Gorg at Midwinter, Part 2Gorg stood by the base of the tower from which he’d just escaped, and let the wind batter icy snow crystals against his stone face. He was cold to his stone core, and far from home, but he was back on the ground and he was free.
And he had a job to do.
Gorg looked back up at the tower. Had Duke Bale the Artichoke Hearted really believed that prison could hold him? Or was it a trick? Gorg pulled a small flask from his belt and took a swig of the Tongue-Knotter. It had been devised to render a person incapable of coherent speech or thought, and it did. It had the opposite effect on trolls.
Gorg felt his thought processes accelerating as he moved away from the tower and into the blinding, swirling snow. If Bale was as smart as Gorg had to believe he was, the latest pet sorcerer would be waiting for him. This sorcerer had been powerful enough to magically lift the stone-fleshed Gorg and imprison him in a sealed tower room.
Mind whirling under the influence of the potion, Gorg ducked his head, turned, and plowed through the storm back toward the castle. The sorcerer would be waiting just beyond the buildings, where the rocks formed a natural shelter. That was the obvious place for Gorg to go when he escaped, so he didn’t go there.
A minute later, in the lee of the castle, Gorg decided he should have taken an extra swig from the flask. There, waiting for him with a look of business-like determination, was the sorcerer.
“I though this would be the night,” the wizard said. “You didn’t really think we failed to notice how you were enlarging the window, did you?”
Gorg looked at the sorcerer. This one was different from Bale’s last two henchmen, with whom Gorg had dealt rather permanently. This one—how had he failed to see it before?—was a henchwoman.
“You can’t stop me,” Gorg said as bluntly as if it were true.
“I could turn you into stone without even lifting a finger,” she said. “As it happens, Bale has merely asked me to relocate you. To one of the sulfur vents.” It would be warm there. Warm enough to melt even a troll.
“But you won’t,” he said.
“Why not? It’s what Bale paid me to do. He seems to be rather fed up with you.”
“As am I with him. I have prevented him from taking over the country, and put the fear of trolls into his soul. And you are willing to let him make you a murderer for a few bits precious metals?”
“Is there a better reason?”
Gorg thought about that. One part of his mind was working on the basic goal of keeping her talking, which would keep her from dunking him into the steam vents. Another part of his mind was working on a good reason why she shouldn’t do Bale’s bidding.
“Are you aware of what happened to Bale’s last two pet sorcerers?”
“Well, yes. And I know that you were responsible for that. So that would give me an extra reason to take care of you, wouldn’t it?”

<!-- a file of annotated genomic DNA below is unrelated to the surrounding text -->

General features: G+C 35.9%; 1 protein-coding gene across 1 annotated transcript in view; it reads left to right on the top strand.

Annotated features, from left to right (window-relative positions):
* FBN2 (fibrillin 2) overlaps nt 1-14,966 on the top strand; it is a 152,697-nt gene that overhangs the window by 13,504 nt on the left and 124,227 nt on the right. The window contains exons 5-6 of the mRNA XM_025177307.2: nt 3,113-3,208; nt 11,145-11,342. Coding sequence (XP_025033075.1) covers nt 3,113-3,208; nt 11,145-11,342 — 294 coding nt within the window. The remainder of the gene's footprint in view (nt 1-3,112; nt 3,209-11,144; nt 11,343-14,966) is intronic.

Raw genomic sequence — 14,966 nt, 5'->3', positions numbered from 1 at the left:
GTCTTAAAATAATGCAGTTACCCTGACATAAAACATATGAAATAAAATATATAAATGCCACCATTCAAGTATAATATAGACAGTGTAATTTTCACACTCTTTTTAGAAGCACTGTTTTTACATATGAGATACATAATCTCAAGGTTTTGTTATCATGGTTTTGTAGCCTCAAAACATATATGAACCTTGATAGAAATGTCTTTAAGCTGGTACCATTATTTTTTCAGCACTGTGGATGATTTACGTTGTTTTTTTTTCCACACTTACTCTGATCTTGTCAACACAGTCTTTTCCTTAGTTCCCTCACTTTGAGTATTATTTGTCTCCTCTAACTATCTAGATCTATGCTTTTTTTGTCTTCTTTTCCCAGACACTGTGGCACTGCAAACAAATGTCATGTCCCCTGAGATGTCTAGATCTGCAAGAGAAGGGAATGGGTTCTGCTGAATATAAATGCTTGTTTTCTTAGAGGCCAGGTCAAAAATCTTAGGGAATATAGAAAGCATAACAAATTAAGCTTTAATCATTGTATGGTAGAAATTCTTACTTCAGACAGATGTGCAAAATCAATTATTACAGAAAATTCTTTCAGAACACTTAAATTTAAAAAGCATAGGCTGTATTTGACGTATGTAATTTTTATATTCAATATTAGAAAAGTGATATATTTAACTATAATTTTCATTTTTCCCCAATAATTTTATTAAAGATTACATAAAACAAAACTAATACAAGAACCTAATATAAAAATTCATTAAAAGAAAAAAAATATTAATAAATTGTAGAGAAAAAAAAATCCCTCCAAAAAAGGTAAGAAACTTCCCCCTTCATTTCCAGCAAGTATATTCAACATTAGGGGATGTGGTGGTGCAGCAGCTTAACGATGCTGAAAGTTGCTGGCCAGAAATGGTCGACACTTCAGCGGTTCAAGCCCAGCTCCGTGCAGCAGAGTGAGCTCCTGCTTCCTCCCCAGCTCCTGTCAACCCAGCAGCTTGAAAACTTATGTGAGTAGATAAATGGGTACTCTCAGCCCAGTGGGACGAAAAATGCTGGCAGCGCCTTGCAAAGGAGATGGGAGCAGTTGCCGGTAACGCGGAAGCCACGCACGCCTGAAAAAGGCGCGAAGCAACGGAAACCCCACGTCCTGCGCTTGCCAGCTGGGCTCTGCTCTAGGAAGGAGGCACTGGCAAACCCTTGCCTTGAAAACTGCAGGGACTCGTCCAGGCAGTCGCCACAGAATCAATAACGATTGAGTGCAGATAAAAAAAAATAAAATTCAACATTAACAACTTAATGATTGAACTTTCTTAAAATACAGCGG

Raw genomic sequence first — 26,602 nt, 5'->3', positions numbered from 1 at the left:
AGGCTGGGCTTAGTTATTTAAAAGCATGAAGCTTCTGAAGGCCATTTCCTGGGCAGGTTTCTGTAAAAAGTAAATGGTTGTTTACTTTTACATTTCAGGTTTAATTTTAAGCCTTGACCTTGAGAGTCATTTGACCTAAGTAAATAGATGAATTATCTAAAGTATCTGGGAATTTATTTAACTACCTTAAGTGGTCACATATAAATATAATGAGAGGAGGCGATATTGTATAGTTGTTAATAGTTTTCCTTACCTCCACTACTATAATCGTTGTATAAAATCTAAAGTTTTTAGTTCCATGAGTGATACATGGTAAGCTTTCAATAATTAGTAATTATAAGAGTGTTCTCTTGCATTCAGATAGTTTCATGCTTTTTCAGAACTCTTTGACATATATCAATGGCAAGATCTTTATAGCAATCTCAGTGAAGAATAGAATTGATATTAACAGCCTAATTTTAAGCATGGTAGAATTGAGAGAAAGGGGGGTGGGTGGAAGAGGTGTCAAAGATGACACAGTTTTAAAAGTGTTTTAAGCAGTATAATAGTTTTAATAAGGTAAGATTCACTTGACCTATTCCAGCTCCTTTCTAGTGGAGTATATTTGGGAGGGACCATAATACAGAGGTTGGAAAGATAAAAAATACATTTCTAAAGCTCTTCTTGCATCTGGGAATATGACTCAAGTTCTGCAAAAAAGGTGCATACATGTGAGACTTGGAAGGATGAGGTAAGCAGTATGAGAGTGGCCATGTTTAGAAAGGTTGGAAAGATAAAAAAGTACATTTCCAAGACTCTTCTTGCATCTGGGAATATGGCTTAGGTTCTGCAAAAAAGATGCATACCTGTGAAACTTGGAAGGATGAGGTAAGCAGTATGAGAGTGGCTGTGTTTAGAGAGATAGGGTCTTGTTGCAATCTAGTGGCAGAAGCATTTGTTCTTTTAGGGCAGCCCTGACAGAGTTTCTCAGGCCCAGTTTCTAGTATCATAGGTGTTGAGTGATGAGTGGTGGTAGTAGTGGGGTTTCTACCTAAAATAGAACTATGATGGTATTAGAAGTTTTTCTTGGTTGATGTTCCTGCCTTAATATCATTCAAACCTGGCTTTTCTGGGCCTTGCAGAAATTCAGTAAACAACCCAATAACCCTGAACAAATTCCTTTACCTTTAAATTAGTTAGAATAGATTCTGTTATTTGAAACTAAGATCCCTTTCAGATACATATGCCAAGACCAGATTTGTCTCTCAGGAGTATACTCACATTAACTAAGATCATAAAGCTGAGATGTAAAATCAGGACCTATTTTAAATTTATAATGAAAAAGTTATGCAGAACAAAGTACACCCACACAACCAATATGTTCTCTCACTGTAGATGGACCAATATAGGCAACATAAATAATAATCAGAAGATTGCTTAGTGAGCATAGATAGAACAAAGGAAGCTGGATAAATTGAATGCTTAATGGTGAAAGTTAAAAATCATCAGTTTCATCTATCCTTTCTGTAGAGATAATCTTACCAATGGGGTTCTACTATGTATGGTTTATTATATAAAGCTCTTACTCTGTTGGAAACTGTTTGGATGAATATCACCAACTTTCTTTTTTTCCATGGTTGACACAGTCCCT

“Why? Were they kin of yours? The way most of Bale’s victims in the troll world were kin of mine? Why avenge those fellows? They were lousy people and worse sorcerers.”
His words seemed to be making some inroads into her mind, which unlike his was not stone, though it might have been near to ice by this time. That would even matters a bit. Gorg eased a little closer to the castle wall, where it felt almost warm by comparison with the wind-swept valley beyond.
“Don’t come any closer, Gorg.”
“Just getting warmer,” Gorg answered, trying to read her face. That was asking too much. Trolls’ stone faces gave very little away, and that meant a troll wasn’t really equipped to read human faces. “Do you have a name?”
“I am Katerina of The Vale of Kale. What’s it to you?”
Gorg sighed. “Just trying to keep things friendly. Are you going to try to take me, Katerina of Kale? That might force me to do something we would both regret.”
It was a mostly empty threat, but he would certainly make the effort. Could a reverted troll—one who had been returned to the stone from which they all sprung—regret anything? Idly, he let his fingers explore the stones beside him. If he could just get one loose…
All Gorg was thinking of was pulling out a stone to throw at the sorceress, as he had no other weapon. But as his fingers insinuated themselves into the gaps between the hastily-laid stones, he began to smile.
As the smile grew on Gorg’s face, one faded from Katerina’s. She looked long and hard at the hand which seemed to have become a part of the castle wall, and turned pale. If she moved him now, a big chunk of the castle would go along.
“I can still turn you to stone,” she pointed out.
“And when I fall over, because I’m holding myself up with living muscles, not stone, I will take the castle with me.” Gorg didn’t know if it was true, but it felt right. His fingers had insinuated themselves deep into the structure of the wall. “Is there anyone inside besides Bale?” Gorg needed to know.
“No. No one will work for him anymore. He is supposed to be dead.”
“No one but you,” Gorg pointed out.
“Not any more,” said Katarina of Kale, and vanished. Gorg hoped she had relocated herself to the Vale of Kale, and that the wind there was not blowing ice in anyone’s face.
Gorg looked thoughtfully at the wall, where his fingers twined in and through the stones. Then he began to lumber away, letting go of nothing.
©Rebecca M. Douglass
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